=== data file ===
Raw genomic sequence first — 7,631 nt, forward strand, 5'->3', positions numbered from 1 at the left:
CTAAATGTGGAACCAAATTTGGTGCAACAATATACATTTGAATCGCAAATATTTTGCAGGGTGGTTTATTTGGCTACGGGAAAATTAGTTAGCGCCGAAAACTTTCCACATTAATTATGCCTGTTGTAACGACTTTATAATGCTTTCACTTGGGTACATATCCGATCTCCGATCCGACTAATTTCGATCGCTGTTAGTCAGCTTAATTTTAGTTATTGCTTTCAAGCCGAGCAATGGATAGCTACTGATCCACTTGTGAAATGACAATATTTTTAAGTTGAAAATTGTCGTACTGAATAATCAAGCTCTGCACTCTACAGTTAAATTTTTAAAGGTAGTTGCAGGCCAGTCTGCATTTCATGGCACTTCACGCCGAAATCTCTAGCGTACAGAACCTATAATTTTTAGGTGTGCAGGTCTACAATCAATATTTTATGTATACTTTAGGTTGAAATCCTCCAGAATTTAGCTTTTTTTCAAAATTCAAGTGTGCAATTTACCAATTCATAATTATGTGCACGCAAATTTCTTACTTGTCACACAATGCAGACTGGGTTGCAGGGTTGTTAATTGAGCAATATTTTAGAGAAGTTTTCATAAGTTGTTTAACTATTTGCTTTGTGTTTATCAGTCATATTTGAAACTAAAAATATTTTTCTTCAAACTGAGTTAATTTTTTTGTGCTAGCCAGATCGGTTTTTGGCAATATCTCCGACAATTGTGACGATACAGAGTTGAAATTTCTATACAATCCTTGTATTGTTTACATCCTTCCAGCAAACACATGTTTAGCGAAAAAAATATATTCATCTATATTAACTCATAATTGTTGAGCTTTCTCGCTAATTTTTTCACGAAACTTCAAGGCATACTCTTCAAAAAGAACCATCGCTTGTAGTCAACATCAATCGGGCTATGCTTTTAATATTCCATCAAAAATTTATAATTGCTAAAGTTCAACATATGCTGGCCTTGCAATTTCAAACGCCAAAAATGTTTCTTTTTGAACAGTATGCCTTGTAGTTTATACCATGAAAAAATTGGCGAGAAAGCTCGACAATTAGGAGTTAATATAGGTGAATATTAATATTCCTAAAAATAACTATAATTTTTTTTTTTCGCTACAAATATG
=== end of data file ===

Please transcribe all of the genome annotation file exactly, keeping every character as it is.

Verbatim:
Raw genomic sequence first — 7,631 nt, forward strand, 5'->3', positions numbered from 1 at the left:
CTAAATGTGGAACCAAATTTGGTGCAACAATATACATTTGAATCGCAAATATTTTGCAGGGTGGTTTATTTGGCTACGGGAAAATTAGTTAGCGCCGAAAACTTTCCACATTAATTATGCCTGTTGTAACGACTTTATAATGCTTTCACTTGGGTACATATCCGATCTCCGATCCGACTAATTTCGATCGCTGTTAGTCAGCTTAATTTTAGTTATTGCTTTCAAGCCGAGCAATGGATAGCTACTGATCCACTTGTGAAATGACAATATTTTTAAGTTGAAAATTGTCGTACTGAATAATCAAGCTCTGCACTCTACAGTTAAATTTTTAAAGGTAGTTGCAGGCCAGTCTGCATTTCATGGCACTTCACGCCGAAATCTCTAGCGTACAGAACCTATAATTTTTAGGTGTGCAGGTCTACAATCAATATTTTATGTATACTTTAGGTTGAAATCCTCCAGAATTTAGCTTTTTTTCAAAATTCAAGTGTGCAATTTACCAATTCATAATTATGTGCACGCAAATTTCTTACTTGTCACACAATGCAGACTGGGTTGCAGGGTTGTTAATTGAGCAATATTTTAGAGAAGTTTTCATAAGTTGTTTAACTATTTGCTTTGTGTTTATCAGTCATATTTGAAACTAAAAATATTTTTCTTCAAACTGAGTTAATTTTTTTGTGCTAGCCAGATCGGTTTTTGGCAATATCTCCGACAATTGTGACGATACAGAGTTGAAATTTCTATACAATCCTTGTATTGTTTACATCCTTCCAGCAAACACATGTTTAGCGAAAAAAATATATTCATCTATATTAACTCATAATTGTTGAGCTTTCTCGCTAATTTTTTCACGAAACTTCAAGGCATACTCTTCAAAAAGAACCATCGCTTGTAGTCAACATCAATCGGGCTATGCTTTTAATATTCCATCAAAAATTTATAATTGCTAAAGTTCAACATATGCTGGCCTTGCAATTTCAAACGCCAAAAATGTTTCTTTTTGAACAGTATGCCTTGTAGTTTATACCATGAAAAAATTGGCGAGAAAGCTCGACAATTAGGAGTTAATATAGGTGAATATTAATATTCCTAAAAATAACTATAATTTTTTTTTTTCGCTACAAATATG